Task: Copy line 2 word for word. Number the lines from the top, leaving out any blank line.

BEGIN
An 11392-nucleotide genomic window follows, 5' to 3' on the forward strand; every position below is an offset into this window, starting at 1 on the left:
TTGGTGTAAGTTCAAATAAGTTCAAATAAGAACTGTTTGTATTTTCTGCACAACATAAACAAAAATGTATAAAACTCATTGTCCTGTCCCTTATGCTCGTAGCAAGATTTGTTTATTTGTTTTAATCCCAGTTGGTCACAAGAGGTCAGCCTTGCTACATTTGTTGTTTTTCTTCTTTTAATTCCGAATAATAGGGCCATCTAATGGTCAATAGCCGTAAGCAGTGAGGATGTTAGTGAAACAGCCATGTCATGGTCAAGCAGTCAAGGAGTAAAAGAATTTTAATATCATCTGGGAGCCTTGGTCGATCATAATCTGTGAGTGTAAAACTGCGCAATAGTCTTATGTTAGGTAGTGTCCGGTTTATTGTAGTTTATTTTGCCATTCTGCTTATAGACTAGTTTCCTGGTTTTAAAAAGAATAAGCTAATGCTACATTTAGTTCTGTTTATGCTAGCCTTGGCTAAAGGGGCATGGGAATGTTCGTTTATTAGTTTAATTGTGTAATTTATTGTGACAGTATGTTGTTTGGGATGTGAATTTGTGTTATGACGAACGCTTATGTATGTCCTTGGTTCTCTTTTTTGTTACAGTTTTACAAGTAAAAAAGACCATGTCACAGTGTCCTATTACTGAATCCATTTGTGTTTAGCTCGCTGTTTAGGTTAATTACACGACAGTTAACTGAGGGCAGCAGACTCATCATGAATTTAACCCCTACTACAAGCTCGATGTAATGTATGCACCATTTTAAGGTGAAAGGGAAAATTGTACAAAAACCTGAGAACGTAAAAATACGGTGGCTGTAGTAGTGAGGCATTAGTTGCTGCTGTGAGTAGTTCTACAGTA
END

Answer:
TTGGTGTAAGTTCAAATAAGTTCAAATAAGAACTGTTTGTATTTTCTGCACAACATAAACAAAAATGTATAAAACTCATTGTCCTGTCCCTTATGCTCGTAGCAAGATTTGTTTATTTGTTTTAATCCCAGTTGGTCACAAGAGGTCAGCCTTGCTACATTTGTTGTTTTTCTTCTTTTAATTCCGAATAATAGGGCCATCTAATGGTCAATAGCCGTAAGCAGTGAGGATGTTAGTGAAACAGCCATGTCATGGTCAAGCAGTCAAGGAGTAAAAGAATTTTAATATCATCTGGGAGCCTTGGTCGATCATAATCTGTGAGTGTAAAACTGCGCAATAGTCTTATGTTAGGTAGTGTCCGGTTTATTGTAGTTTATTTTGCCATTCTGCTTATAGACTAGTTTCCTGGTTTTAAAAAGAATAAGCTAATGCTACATTTAGTTCTGTTTATGCTAGCCTTGGCTAAAGGGGCATGGGAATGTTCGTTTATTAGTTTAATTGTGTAATTTATTGTGACAGTATGTTGTTTGGGATGTGAATTTGTGTTATGACGAACGCTTATGTATGTCCTTGGTTCTCTTTTTTGTTACAGTTTTACAAGTAAAAAAGACCATGTCACAGTGTCCTATTACTGAATCCATTTGTGTTTAGCTCGCTGTTTAGGTTAATTACACGACAGTTAACTGAGGGCAGCAGACTCATCATGAATTTAACCCCTACTACAAGCTCGATGTAATGTATGCACCATTTTAAGGTGAAAGGGAAAATTGTACAAAAACCTGAGAACGTAAAAATACGGTGGCTGTAGTAGTGAGGCATTAGTTGCTGCTGTGAGTAGTTCTACAGTA